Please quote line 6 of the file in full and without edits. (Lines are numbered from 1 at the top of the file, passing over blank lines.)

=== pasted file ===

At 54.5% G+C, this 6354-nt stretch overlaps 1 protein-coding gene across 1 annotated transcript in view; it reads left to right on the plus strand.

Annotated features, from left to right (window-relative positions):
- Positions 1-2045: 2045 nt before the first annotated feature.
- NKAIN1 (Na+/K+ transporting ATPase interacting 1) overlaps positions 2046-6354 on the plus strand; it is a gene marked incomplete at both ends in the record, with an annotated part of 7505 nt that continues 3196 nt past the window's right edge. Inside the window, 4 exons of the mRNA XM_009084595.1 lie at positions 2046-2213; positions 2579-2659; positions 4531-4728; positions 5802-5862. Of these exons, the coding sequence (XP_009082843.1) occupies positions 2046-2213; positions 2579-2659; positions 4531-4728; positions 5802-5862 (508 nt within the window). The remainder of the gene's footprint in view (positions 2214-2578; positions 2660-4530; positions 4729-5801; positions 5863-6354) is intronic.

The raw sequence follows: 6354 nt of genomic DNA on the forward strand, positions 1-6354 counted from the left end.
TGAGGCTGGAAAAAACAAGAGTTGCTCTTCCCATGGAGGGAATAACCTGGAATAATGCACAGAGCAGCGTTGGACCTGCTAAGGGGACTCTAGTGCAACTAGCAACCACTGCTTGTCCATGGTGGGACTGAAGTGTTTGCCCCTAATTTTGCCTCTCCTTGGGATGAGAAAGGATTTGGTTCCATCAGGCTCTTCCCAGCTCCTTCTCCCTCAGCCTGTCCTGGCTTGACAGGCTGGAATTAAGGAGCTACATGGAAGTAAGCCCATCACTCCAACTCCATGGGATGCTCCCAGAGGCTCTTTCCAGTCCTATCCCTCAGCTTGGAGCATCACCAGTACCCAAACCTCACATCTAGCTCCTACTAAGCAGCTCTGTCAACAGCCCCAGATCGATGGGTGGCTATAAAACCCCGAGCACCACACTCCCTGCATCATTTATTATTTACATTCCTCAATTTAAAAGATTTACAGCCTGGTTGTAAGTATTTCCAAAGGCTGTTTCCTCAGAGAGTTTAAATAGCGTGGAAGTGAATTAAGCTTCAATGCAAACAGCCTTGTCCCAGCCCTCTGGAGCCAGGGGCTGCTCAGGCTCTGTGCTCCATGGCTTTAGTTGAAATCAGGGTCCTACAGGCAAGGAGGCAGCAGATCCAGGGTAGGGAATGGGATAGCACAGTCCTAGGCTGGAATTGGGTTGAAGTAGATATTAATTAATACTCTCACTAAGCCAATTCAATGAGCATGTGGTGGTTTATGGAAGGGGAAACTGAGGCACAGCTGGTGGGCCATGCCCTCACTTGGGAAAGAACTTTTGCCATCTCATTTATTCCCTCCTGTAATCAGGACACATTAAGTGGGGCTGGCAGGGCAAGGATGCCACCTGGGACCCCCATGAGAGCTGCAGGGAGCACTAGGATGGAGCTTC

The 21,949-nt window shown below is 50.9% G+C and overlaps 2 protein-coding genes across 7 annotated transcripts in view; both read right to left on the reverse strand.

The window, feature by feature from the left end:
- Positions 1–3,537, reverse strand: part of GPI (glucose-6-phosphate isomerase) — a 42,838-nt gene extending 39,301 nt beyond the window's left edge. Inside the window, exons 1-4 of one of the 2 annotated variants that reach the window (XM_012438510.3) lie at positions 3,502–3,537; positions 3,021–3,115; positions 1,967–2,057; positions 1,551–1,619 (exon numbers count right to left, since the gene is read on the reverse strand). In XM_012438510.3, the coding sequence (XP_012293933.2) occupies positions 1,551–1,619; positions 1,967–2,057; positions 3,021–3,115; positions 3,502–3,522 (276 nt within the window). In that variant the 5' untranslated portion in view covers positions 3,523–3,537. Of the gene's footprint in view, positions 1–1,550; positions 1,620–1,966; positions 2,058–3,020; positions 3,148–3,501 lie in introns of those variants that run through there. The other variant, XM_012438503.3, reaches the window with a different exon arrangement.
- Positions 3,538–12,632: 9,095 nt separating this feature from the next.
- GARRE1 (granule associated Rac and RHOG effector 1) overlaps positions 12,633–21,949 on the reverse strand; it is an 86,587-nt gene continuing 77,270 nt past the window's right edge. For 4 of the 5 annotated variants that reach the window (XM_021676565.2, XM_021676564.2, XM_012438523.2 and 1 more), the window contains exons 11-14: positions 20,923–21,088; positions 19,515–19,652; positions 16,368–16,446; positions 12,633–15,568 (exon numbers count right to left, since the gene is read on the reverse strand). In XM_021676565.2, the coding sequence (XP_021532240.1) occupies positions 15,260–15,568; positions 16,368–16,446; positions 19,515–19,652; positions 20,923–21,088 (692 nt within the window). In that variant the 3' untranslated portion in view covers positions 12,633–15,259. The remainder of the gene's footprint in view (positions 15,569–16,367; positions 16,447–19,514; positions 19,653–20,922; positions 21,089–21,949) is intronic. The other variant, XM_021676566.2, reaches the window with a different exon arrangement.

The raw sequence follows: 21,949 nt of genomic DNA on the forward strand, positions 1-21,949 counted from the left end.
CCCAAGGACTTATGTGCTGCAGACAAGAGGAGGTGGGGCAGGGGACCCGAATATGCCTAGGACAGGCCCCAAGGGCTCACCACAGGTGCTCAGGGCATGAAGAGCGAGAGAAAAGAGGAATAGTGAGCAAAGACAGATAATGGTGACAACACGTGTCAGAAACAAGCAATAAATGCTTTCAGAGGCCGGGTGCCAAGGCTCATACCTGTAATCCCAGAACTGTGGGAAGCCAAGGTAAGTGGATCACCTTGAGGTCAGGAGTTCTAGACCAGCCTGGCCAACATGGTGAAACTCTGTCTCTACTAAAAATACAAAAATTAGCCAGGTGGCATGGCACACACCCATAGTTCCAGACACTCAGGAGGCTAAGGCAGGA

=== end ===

TGAGGCTGGAAAAAACAAGAGTTGCTCTTCCCATGGAGGGAATAACCTGGAATAATGCACAGAGCAGCGTTGGACCTGCTAAGGGGACTCTAGTGCAACTAGCAACCACTGCTTGTCCATGGTGGGACTGAAGTGTTTGCCCCTAATTTTGCCTCTCCTTGGGATGAGAAAGGATTTGGTTCCATCAGGCTCTTCCCAGCTCCTTCTCCCTCAGCCTGTCCTGGCTTGACAGGCTGGAATTAAGGAGCTACATGGAAGTAAGCCCATCACTCCAACTCCATGGGATGCTCCCAGAGGCTCTTTCCAGTCCTATCCCTCAGCTTGGAGCATCACCAGTACCCAAACCTCACATCTAGCTCCTACTAAGCAGCTCTGTCAACAGCCCCAGATCGATGGGTGGCTATAAAACCCCGAGCACCACACTCCCTGCATCATTTATTATTTACATTCCTCAATTTAAAAGATTTACAGCCTGGTTGTAAGTATTTCCAAAGGCTGTTTCCTCAGAGAGTTTAAATAGCGTGGAAGTGAATTAAGCTTCAATGCAAACAGCCTTGTCCCAGCCCTCTGGAGCCAGGGGCTGCTCAGGCTCTGTGCTCCATGGCTTTAGTTGAAATCAGGGTCCTACAGGCAAGGAGGCAGCAGATCCAGGGTAGGGAATGGGATAGCACAGTCCTAGGCTGGAATTGGGTTGAAGTAGATATTAATTAATACTCTCACTAAGCCAATTCAATGAGCATGTGGTGGTTTATGGAAGGGGAAACTGAGGCACAGCTGGTGGGCCATGCCCTCACTTGGGAAAGAACTTTTGCCATCTCATTTATTCCCTCCTGTAATCAGGACACATTAAGTGGGGCTGGCAGGGCAAGGATGCCACCTGGGACCCCCATGAGAGCTGCAGGGAGCACTAGGATGGAGCTTC